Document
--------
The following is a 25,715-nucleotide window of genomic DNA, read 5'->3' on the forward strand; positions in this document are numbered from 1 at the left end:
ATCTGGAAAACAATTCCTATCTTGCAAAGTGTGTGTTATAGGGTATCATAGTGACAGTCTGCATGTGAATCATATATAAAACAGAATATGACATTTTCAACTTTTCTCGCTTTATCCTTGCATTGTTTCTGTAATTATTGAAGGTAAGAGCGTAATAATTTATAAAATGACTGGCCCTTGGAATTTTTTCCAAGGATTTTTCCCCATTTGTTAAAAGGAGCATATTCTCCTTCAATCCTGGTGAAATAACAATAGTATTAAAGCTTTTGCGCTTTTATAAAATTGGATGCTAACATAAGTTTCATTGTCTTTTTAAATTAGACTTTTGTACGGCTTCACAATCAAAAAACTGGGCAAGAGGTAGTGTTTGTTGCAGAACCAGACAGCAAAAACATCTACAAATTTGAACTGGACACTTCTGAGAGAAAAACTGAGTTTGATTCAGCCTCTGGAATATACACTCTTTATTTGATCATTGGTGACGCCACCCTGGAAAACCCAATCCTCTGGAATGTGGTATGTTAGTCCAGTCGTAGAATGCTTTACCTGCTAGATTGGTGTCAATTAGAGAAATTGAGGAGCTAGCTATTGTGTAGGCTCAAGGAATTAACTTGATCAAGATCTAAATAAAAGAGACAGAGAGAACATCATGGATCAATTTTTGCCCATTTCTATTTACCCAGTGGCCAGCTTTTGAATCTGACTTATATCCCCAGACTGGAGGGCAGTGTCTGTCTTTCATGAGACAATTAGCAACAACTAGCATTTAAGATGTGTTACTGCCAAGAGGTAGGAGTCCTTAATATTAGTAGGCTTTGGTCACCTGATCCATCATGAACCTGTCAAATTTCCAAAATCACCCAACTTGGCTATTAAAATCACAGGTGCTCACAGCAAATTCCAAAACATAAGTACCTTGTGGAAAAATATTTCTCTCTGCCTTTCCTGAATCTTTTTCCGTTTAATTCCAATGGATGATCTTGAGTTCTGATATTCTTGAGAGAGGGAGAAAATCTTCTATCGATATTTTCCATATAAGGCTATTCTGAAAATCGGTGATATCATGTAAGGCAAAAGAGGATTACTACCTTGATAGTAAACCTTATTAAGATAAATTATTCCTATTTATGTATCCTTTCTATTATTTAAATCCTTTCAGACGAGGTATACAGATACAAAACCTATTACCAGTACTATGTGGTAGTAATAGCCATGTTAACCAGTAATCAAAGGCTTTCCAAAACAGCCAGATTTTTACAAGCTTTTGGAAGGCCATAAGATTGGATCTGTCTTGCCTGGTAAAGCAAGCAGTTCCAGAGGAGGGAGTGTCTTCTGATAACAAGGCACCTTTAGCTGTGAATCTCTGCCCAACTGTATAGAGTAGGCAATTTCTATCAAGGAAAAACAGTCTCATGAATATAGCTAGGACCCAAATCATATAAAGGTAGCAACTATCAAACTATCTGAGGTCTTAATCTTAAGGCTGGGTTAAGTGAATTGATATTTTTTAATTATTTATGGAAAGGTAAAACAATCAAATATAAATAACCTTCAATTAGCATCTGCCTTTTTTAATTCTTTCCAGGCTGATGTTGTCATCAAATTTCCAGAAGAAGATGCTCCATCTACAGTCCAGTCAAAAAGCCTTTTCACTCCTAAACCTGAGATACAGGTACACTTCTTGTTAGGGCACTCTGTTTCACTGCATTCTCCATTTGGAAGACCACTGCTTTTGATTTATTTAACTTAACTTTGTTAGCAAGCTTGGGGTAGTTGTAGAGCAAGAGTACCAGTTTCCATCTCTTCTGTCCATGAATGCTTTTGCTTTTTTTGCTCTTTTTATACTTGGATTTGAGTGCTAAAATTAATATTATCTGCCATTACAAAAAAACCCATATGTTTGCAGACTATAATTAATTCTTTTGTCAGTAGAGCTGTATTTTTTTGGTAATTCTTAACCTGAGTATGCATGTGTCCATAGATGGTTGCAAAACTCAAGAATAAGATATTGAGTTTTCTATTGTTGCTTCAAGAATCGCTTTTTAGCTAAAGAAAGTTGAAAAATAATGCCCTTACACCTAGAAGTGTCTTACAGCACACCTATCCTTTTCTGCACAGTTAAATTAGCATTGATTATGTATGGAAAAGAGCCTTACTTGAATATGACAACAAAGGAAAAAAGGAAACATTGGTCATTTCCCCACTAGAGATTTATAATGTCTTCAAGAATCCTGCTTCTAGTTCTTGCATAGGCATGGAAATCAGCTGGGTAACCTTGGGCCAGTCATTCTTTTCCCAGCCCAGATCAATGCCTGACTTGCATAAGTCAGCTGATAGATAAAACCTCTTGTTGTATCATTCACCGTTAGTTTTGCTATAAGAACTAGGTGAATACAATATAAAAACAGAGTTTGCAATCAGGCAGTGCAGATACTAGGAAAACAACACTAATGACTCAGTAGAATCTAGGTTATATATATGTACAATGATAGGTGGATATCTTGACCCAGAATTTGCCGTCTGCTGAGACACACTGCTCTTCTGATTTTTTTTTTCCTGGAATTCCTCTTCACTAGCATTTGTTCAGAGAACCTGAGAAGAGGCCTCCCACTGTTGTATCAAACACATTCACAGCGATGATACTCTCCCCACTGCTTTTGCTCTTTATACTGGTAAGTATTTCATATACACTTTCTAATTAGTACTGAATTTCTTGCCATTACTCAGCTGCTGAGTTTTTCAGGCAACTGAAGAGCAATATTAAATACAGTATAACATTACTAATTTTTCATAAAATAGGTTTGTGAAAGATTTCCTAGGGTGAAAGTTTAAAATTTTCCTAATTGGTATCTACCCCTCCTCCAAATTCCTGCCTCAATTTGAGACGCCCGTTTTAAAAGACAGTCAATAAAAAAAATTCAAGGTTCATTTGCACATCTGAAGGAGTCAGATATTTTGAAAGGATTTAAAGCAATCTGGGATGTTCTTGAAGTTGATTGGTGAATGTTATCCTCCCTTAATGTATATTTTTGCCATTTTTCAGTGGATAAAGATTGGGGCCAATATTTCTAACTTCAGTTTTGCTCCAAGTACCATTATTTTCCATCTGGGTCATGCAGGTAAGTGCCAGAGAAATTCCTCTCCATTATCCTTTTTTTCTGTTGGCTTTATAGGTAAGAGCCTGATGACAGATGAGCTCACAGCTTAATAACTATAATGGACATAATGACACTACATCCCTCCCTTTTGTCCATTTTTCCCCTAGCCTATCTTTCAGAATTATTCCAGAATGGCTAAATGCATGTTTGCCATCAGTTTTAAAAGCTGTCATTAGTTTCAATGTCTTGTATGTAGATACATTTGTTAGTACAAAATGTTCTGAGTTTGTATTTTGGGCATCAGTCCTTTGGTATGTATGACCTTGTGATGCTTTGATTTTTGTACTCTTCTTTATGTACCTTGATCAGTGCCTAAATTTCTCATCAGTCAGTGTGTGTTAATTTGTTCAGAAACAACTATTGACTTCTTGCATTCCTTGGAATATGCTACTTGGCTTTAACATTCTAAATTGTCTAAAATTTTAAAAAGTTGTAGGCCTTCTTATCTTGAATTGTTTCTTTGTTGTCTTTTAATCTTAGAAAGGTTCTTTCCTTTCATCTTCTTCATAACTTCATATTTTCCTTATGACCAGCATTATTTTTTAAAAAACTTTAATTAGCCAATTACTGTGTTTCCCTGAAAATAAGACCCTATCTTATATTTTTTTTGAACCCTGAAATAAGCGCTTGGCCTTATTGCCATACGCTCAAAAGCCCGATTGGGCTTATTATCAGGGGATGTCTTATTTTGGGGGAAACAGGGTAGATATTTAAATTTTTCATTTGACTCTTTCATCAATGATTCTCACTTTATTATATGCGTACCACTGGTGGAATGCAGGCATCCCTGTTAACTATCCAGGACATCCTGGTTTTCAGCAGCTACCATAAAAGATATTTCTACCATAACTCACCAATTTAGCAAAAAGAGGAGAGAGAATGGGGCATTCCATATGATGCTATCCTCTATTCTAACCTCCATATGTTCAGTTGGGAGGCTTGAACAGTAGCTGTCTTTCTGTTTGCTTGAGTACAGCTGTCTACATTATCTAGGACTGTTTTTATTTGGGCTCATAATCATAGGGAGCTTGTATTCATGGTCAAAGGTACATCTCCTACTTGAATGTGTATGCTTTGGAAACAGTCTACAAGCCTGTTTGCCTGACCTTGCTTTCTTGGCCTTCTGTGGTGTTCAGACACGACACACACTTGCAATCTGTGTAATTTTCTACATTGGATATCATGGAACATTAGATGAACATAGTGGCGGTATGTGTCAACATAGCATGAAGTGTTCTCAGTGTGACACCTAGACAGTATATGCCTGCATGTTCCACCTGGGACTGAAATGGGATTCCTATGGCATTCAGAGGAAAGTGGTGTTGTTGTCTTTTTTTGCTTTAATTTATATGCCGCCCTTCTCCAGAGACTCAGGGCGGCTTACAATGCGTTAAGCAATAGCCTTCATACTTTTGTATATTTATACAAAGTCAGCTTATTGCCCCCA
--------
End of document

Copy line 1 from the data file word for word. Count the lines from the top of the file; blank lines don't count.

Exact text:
The following is a 25,715-nucleotide window of genomic DNA, read 5'->3' on the forward strand; positions in this document are numbered from 1 at the left end: